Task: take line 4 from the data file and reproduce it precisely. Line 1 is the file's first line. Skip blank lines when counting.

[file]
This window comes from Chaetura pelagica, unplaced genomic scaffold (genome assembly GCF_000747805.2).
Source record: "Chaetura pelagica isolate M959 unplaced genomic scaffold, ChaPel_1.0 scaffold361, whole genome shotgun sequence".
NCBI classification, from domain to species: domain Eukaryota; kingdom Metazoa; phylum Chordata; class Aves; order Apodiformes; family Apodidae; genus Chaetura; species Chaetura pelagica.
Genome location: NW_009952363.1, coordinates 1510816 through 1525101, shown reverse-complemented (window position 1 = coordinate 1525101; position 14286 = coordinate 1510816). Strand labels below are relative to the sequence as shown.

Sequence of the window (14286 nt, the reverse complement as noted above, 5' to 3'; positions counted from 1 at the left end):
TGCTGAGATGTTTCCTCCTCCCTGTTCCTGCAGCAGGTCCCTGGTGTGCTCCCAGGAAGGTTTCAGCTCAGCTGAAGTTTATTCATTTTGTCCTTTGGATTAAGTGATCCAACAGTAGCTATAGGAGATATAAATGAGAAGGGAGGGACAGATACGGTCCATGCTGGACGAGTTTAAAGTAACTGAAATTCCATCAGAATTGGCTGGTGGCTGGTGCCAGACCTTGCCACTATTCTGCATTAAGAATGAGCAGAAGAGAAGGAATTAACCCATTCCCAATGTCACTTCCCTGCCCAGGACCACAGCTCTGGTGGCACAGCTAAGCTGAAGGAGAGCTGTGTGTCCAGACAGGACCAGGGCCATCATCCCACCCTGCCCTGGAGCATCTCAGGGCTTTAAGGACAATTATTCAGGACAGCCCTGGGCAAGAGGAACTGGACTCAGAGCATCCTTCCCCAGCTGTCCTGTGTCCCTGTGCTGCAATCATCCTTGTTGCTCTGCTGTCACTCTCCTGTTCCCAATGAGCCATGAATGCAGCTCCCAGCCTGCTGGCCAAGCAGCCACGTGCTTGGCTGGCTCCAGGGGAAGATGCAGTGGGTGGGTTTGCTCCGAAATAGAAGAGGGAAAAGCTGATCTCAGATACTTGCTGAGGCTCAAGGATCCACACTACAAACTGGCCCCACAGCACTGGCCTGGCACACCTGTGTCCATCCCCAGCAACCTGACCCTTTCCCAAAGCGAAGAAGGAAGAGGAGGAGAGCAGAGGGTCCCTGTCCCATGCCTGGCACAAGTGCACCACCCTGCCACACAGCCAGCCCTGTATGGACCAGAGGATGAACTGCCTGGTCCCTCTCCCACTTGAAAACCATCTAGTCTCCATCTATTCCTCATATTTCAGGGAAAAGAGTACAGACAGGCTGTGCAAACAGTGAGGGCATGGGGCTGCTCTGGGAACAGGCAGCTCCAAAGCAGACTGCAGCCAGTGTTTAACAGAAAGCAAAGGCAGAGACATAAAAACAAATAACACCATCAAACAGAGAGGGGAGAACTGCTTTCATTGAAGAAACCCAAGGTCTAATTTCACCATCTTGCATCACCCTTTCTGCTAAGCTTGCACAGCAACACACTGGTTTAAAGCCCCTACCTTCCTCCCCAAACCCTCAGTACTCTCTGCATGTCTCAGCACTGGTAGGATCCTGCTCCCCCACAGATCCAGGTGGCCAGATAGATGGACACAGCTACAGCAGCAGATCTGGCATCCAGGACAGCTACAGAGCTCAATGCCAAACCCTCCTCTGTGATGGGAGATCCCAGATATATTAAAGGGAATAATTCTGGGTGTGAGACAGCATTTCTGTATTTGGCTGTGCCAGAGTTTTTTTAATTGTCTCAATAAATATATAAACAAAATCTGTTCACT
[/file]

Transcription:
Genome location: NW_009952363.1, coordinates 1510816 through 1525101, shown reverse-complemented (window position 1 = coordinate 1525101; position 14286 = coordinate 1510816). Strand labels below are relative to the sequence as shown.